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Old 01-12-2013, 11:32 AM   #7 
AcrimoniousArbiter
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Quote:
Originally Posted by callistra View Post
I stand by what I said above. Sorry. That does include but certainly not limited to possible ph swing stress. Definitely would increase water changes and get the other levels looked at as well.
I agree with what you say too, and note that I do all of those things except the water change thing. From what I understand, 100% water changes on a cycled tank is detrimental to the cycle. I clean detritus and waste from the surface of the sand. I will be increasing the water change schedule a bit, but don't want to perform large changes since that would disrupt the establishment of the full cycle again. I'll look at the other levels like nitrate to keep track of the mini-cycle. I'm beginning to think it may be pH swing stress, but the pH has been at this level for over a week now. Is it possible for him to show signs of stress that long after a pH change?
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Old 01-12-2013, 11:53 AM   #8 
Sena Hansler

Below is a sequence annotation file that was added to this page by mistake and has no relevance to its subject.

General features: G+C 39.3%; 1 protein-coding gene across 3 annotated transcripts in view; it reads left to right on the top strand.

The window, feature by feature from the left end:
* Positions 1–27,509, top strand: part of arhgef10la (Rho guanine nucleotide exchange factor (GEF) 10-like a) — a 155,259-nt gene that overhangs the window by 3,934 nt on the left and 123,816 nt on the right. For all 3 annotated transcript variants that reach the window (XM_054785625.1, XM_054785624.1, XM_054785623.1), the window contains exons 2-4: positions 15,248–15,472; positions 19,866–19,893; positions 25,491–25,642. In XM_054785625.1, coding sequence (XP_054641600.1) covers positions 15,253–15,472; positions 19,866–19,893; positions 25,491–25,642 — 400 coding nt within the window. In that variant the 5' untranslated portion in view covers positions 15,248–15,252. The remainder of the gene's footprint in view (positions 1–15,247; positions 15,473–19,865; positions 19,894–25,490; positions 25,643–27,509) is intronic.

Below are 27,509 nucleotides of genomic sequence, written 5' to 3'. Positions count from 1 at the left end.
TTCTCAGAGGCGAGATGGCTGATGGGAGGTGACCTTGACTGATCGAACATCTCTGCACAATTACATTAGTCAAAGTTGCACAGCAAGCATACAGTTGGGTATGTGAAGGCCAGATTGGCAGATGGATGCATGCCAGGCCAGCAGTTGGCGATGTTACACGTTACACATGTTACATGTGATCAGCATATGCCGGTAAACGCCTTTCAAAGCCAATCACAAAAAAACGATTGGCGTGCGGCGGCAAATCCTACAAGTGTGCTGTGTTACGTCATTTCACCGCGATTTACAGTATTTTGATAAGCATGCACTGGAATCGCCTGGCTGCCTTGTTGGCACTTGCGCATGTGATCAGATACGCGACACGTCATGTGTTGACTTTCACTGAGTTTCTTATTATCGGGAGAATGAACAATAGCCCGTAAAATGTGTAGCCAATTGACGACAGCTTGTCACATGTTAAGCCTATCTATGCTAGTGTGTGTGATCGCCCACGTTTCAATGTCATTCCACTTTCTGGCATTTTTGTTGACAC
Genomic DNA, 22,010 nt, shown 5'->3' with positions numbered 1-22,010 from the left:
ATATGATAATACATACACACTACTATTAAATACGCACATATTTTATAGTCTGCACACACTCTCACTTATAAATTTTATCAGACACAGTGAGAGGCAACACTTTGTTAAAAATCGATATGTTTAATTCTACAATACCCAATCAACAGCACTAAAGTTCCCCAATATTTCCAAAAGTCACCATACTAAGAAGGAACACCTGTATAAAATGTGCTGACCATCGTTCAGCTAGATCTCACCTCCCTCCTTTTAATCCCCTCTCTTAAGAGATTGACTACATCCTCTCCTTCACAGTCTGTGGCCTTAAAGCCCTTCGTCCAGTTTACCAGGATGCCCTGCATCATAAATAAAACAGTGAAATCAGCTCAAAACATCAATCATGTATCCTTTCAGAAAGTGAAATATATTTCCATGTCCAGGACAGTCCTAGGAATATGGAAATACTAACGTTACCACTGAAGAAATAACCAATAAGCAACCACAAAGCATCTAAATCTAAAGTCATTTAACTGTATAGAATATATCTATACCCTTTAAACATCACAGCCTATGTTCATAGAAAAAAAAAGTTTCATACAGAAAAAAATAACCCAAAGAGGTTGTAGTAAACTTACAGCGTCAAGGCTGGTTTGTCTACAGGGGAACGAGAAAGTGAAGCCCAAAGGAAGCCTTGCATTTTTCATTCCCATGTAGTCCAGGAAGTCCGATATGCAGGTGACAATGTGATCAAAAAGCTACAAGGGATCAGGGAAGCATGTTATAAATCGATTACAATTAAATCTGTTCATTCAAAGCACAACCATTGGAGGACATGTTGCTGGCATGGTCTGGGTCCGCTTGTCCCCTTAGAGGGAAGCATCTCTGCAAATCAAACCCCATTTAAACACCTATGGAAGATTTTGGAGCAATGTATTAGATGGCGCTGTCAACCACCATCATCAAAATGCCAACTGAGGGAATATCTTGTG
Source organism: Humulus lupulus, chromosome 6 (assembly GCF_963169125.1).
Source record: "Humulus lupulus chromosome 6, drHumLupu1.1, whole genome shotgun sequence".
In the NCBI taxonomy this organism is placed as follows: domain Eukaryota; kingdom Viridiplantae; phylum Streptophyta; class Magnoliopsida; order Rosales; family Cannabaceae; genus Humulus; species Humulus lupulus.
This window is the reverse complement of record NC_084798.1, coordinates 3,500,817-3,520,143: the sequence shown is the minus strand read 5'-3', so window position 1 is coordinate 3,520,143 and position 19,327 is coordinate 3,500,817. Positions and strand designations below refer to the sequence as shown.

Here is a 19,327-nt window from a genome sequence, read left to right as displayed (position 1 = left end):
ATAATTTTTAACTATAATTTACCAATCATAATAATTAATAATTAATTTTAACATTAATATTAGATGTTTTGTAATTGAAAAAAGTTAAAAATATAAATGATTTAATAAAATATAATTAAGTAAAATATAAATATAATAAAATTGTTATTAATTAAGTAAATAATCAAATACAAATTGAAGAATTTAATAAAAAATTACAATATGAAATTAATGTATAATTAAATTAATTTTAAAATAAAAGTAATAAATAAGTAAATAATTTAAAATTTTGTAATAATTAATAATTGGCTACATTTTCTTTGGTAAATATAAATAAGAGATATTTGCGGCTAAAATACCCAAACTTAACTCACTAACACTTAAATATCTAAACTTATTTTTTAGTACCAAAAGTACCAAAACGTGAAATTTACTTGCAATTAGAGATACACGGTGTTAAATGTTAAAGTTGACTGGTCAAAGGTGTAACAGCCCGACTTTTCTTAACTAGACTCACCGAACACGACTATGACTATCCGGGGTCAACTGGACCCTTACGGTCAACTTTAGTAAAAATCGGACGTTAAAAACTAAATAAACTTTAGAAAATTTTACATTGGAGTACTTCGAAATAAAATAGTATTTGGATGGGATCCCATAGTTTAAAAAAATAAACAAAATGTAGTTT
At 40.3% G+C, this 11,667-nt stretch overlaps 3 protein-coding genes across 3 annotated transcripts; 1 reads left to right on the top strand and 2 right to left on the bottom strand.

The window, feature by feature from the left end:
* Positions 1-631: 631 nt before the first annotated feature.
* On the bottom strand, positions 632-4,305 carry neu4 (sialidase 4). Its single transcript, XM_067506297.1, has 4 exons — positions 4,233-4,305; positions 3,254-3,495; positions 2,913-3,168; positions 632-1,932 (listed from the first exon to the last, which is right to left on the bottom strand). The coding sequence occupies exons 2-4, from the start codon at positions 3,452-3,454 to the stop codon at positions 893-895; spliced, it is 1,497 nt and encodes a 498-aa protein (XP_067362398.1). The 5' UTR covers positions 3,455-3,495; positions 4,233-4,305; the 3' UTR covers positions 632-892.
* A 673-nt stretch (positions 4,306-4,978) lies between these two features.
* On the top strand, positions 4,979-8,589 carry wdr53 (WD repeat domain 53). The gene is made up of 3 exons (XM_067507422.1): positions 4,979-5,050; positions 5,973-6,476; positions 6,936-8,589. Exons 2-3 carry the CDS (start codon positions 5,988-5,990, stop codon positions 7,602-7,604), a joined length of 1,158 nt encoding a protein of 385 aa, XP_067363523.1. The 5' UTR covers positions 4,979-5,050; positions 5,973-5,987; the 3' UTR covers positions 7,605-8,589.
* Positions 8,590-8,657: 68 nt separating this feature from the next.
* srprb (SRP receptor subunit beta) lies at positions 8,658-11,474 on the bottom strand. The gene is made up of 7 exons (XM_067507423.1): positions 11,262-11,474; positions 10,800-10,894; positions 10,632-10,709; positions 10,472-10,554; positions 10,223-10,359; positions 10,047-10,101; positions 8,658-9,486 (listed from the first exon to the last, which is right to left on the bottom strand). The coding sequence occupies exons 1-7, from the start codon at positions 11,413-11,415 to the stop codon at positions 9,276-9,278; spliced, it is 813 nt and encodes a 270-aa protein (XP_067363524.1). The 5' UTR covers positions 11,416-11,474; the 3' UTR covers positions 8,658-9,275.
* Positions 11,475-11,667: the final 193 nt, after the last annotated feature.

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Though... Your tank says 0.25 ammonia right? A properly cycled tank should not show that... It's probably going through a mini cycle. And I agree 100% on a cycled tank is not a good idea. I don't think you need to do more than 30% water change. Every cycled tank of mine (5+ gallons) gets a 30% water change. Uncycled gets 50-100% depending on size.
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Old 01-12-2013, 11:56 AM   #9 
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Originally Posted by Sena Hansler View Post
Though... Your tank says 0.25 ammonia right? A properly cycled tank should not show that... It's probably going through a mini cycle. And I agree 100% on a cycled tank is not a good idea. I don't think you need to do more than 30% water change. Every cycled tank of mine (5+ gallons) gets a 30% water change. Uncycled gets 50-100% depending on size.
No it doesn't say .25 ppm thankfully! It's closer to 0 ppm based on my color sheet (the test was yellow). I usually end up doing about 40% change from sucking up all the debris in the tank.
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Old 01-12-2013, 12:39 PM   #10 
Sena Hansler
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That's fine :) more than likely because of the changes made to the aquarium it will go through a mini cycle which you seem to have down pretty well. Just keep an eye on him and his behaviour.